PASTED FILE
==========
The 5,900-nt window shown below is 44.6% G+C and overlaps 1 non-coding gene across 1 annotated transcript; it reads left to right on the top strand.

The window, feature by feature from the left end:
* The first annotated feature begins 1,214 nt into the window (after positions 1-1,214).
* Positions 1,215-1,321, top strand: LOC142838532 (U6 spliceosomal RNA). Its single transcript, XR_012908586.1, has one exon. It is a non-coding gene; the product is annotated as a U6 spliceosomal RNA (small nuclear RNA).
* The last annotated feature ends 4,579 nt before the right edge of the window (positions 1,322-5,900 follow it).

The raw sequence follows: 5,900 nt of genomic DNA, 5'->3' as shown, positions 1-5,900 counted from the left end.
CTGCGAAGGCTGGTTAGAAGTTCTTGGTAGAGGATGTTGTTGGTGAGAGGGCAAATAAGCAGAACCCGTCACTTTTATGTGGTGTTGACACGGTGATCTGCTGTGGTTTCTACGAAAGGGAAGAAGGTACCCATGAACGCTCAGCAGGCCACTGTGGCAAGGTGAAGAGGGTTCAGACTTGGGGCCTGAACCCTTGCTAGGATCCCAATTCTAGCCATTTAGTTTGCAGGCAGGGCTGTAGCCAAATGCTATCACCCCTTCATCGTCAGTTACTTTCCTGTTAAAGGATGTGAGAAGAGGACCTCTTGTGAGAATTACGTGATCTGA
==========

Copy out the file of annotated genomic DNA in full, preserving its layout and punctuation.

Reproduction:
The 5,900-nt window shown below is 44.6% G+C and overlaps 1 non-coding gene across 1 annotated transcript; it reads left to right on the top strand.

The window, feature by feature from the left end:
* The first annotated feature begins 1,214 nt into the window (after positions 1-1,214).
* Positions 1,215-1,321, top strand: LOC142838532 (U6 spliceosomal RNA). Its single transcript, XR_012908586.1, has one exon. It is a non-coding gene; the product is annotated as a U6 spliceosomal RNA (small nuclear RNA).
* The last annotated feature ends 4,579 nt before the right edge of the window (positions 1,322-5,900 follow it).

The raw sequence follows: 5,900 nt of genomic DNA, 5'->3' as shown, positions 1-5,900 counted from the left end.
CTGCGAAGGCTGGTTAGAAGTTCTTGGTAGAGGATGTTGTTGGTGAGAGGGCAAATAAGCAGAACCCGTCACTTTTATGTGGTGTTGACACGGTGATCTGCTGTGGTTTCTACGAAAGGGAAGAAGGTACCCATGAACGCTCAGCAGGCCACTGTGGCAAGGTGAAGAGGGTTCAGACTTGGGGCCTGAACCCTTGCTAGGATCCCAATTCTAGCCATTTAGTTTGCAGGCAGGGCTGTAGCCAAATGCTATCACCCCTTCATCGTCAGTTACTTTCCTGTTAAAGGATGTGAGAAGAGGACCTCTTGTGAGAATTACGTGATCTGA